From dramatic novels to dynamic recipe books, here’s this month’s shortlist of top reads in Singapore. To check out more handy book reviews, head here.
These two novels gripped me from start to finish and continue to linger in my mind. Good candidates for summer holiday reading, though their subject matter is admittedly anything but light.
Little, Brown | 326 pages
Told through the voice of an autistic youth, Kit, this story centres on his misanthropic and cancer-ridden father, Guy, who gathers together the friends of his youth for one last time before he dies. It was only when The Quarry was being prepared for publication that Banks himself discovered that he was in the advanced stages of gallbladder cancer: a most tragically ironic twist. In true Banks style, authentic characters and a fast-paced plot make this a real page-turner. This is Banks’ last novel, and he will be deeply missed by his legions of fans.
A Marker to Measure Drift
Random House | 240 pages
It’s difficult to review this book without giving away too much of its exquisitely crafted story. In the aftermath of Charles Taylor’s regime, we find a young vagrant Liberian woman called Jacqueline living in a cave on the beach of an Aegean island. The tale is an exploration of memories, of hungers – both physical and spiritual; and finally of the human potential for healing. As it reaches its terrible denouement, there is no way to avoid being strongly shaken by the unspeakably dreadful event that lies at the novel’s core.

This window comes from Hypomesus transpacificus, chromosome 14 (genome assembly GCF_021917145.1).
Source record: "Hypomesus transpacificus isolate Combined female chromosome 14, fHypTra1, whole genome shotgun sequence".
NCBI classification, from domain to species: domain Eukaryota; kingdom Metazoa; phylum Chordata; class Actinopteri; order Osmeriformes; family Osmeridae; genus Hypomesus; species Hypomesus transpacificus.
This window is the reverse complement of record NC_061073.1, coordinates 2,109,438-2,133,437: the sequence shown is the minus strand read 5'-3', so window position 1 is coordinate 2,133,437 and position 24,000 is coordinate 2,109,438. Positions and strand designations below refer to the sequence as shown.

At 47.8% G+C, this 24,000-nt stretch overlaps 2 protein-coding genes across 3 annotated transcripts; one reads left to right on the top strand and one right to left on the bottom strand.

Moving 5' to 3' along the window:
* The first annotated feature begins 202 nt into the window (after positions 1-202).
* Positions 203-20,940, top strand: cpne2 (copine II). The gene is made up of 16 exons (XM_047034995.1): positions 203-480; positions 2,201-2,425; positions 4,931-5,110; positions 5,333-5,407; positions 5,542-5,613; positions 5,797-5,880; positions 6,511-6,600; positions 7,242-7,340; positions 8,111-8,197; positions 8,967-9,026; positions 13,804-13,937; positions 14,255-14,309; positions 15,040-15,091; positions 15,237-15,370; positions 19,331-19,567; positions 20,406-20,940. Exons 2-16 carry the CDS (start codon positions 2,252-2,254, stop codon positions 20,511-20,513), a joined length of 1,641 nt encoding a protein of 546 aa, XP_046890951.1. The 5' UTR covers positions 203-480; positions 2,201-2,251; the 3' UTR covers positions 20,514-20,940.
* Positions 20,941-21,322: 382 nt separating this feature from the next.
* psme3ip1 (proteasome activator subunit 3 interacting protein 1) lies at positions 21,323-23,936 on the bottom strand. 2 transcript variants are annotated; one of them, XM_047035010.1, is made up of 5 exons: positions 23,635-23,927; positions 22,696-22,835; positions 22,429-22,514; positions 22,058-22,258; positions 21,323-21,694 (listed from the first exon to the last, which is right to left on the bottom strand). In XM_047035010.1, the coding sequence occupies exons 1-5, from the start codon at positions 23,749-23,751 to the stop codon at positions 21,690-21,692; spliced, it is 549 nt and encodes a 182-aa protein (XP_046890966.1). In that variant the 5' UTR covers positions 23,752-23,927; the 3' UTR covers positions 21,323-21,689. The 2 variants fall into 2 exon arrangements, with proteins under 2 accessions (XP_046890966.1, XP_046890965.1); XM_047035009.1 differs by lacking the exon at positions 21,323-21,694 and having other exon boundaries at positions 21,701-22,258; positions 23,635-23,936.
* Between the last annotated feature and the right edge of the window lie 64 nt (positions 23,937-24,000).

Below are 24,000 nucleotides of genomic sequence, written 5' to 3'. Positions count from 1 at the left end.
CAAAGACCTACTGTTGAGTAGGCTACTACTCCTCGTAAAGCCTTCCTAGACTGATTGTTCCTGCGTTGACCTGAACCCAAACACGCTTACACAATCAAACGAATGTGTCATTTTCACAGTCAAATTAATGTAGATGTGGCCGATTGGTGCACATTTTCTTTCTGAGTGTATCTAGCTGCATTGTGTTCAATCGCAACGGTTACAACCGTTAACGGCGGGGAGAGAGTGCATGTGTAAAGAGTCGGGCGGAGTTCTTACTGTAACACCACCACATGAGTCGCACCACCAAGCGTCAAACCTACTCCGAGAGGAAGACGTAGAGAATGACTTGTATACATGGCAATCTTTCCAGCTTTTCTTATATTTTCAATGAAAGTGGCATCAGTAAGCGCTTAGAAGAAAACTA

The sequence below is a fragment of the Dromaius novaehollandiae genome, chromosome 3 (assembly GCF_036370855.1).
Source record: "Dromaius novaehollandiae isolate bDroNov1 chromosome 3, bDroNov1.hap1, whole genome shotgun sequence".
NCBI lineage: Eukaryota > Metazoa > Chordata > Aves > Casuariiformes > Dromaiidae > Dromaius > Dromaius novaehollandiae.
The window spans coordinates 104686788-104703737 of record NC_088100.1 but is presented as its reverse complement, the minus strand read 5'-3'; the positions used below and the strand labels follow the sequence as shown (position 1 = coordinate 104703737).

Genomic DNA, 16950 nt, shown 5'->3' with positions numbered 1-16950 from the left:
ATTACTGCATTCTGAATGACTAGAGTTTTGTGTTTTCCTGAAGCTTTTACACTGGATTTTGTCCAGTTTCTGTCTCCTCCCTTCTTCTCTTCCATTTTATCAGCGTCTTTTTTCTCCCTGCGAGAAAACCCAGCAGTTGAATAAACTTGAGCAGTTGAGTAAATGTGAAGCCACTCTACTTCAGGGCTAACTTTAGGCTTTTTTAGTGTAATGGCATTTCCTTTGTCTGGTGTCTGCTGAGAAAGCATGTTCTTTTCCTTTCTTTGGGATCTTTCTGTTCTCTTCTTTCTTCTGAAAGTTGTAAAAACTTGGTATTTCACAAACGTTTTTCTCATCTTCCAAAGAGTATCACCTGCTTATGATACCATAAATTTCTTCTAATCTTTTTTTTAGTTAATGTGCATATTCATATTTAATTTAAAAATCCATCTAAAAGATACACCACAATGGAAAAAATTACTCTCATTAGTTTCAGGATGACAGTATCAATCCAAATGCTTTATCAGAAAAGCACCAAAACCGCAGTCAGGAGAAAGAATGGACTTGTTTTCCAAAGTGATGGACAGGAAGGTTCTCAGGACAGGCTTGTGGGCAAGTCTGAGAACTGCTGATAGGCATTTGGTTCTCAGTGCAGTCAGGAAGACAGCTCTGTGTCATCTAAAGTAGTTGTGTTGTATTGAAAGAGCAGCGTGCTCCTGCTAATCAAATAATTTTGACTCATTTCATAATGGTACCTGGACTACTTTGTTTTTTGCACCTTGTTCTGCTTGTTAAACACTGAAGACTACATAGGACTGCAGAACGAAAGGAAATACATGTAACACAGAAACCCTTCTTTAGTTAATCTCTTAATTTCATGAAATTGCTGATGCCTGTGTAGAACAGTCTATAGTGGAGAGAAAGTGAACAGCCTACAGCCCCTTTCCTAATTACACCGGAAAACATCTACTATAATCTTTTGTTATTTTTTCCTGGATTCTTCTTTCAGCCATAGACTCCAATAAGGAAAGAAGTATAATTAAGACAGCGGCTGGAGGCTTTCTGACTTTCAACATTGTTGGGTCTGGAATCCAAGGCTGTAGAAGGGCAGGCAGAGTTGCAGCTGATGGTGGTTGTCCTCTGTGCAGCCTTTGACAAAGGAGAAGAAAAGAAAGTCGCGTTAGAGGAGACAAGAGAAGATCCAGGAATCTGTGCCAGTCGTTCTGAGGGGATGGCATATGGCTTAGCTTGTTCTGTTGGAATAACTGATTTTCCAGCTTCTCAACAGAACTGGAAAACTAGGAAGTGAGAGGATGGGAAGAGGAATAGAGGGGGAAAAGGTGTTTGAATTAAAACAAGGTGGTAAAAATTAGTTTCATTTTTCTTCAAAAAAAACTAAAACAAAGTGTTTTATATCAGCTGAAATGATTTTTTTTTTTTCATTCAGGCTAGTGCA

Japan’s World Heritage Sites
Tuttle | 189 pages
How wrong it is to think of Japan in terms of big, overcrowded cities like Tokyo – as wonderful as they are, too. Much more of this long, geographically diverse collection of islands is characterised by culturally distinctive villages, rolling countryside, majestic mountains, wonderfully unspoilt national parks and, of course, temples. And shrines. Lots and lots of temples and shrines, each one as fascinating as the next.
John Dougill is a professor at Kyoto’s Ryukoku University, so it would have been a doddle for him to research and photograph the 17 top cultural sites that make the city of Kyoto just one of Japan’s 17 World Heritage sites. (There seems to be something about the number 17 here.)
After that, he set off on a four-month tour of Japan to visit the other 16 sites – travelling the length of the country from the sub-Arctic north of Hokkaido down to sub-tropical Okinawa. This gorgeously illustrated and hugely informative coffee-table book is the result.
Iconic Mount Fuji kicks off the list; next comes the exquisite Itsukushima Shrine, on an island just off the city of Hiroshima, whose apparently floating torii (Shinto gate) evokes harmony with nature. Then follows the Peace Memorial at Hiroshima, the only building to survive the world’s first nuclear blast. Of the remaining national treasures, my favourite is Yakushima Island, a primeval forest with thousand-year-old cedar trees that are photographed here to awesome perfection.
As for the author’s favourite, he was smitten by the volcanic Ogasawara Islands, 1,000km south of Tokyo and uninhabited until they were first settled by Westerners and Pacific Islanders in the 1830s. They were never attached to the mainland, and have been called “a laboratory for evolution” by scientists who study their distinctive flora and fauna.
If you’ve visited one or more of Japan’s heritage sites, this lovely book will make you hanker to return. And if you haven’t yet, it might just put this amazing country right on top of your wish list.